In this expert webinar, Dr. Friedrich Altmann, University of Natural Resources and Life Sciences, Vienna, discusses the importance of cross-reactive carbohydrate determinants (CCD) for in vitro allergy diagnostics. CCDs are carbohydrate molecules present on proteins derived from plants, insects, and microorganisms. It is widely accepted that sensitization to CCDs is of no clinical relevance. However, IgE antibodies directed against CCDs bind to a ubiquitous epitope and are thus cross-reactive. As a result, individuals with allergies may show false-positive results in allergy tests due to the presence of CCDs in the testing materials. This can lead to misdiagnosis and inappropriate treatment.
CCDs have been found to be particularly relevant in the diagnosis of pollen, food, and insect venom allergies. Understanding the role of CCDs in allergy diagnostics can help healthcare professionals make more informed decisions about testing and treatment options for their patients.
Key learning objectives
- Describe the different types of glycosylations
- Understand the relevance of glycosylations in allergy
- Discuss cross-reactive carbohydrate determinants and their impact on liquid- and solid-phase in vitro allergy diagnostic technologies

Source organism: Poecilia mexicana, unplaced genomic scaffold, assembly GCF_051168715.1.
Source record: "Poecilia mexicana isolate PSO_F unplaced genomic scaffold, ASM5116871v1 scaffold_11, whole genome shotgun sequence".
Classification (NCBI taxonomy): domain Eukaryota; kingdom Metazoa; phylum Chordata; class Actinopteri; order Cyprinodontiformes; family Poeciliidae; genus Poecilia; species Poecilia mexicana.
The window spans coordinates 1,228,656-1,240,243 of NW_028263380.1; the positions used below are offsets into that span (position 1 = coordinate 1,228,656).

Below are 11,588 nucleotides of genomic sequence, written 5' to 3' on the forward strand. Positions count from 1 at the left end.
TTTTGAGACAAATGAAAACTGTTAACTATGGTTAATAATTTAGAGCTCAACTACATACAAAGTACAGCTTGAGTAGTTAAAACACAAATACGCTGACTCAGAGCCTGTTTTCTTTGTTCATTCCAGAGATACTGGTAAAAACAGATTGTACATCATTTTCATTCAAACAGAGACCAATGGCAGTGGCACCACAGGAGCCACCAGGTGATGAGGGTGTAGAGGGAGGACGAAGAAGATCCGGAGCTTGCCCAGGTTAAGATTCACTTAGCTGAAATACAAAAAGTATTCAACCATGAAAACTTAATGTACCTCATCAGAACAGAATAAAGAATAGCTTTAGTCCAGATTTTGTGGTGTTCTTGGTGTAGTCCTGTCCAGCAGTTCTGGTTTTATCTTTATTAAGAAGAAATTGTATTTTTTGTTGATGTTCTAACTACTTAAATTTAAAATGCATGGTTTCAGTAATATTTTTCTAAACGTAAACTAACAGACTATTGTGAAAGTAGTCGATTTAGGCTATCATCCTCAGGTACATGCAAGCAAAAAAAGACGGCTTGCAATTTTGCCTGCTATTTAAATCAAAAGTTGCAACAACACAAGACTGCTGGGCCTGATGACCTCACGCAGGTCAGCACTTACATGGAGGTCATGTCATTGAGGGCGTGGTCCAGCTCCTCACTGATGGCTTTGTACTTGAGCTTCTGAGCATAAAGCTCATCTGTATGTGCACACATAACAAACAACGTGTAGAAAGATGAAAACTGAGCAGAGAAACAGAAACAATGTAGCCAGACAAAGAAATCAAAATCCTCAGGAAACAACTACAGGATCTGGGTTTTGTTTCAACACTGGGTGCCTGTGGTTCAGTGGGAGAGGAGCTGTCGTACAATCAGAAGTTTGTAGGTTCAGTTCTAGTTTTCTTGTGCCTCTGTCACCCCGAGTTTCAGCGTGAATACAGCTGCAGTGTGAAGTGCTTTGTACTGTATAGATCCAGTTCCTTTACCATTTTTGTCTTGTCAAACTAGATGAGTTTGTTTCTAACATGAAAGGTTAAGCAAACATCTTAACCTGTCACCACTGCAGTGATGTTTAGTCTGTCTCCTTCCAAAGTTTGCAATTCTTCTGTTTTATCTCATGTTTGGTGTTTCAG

Who should attend
Laboratorians, clinicians, pathologists.
SelectScience is approved as a provider of continuing education programs in the clinical laboratory sciences by the ASCLS P.A.C.E.® Program. Attendees of this one-hour webinar are also entitled to 1.0 ACCENT Continuing Education Credits from the AACC. This activity was planned in accordance with ACCENT® Standards and Policies. Verification of Participation certificates are provided to registered participants based on completion of the activity, in its entirety, and the activity evaluation. For questions regarding continuing education, please email email@example.com.
Univ. Prof. Dipl.-Ing. Dr. nat. techn.
University of Natural Resources and Life Sciences, Vienna (Universität für Bodenkultur Wien)
Dr. Friedrich Altmann is a biochemist with an extensive track record in the field of glycobiology and glycoimmunology. With more than 400 peer-reviewed publications, he is one of the leading experts on clinically relevant glycosylations. He holds a full professorship at the University of Natural Resources and Life Sciences, Vienna.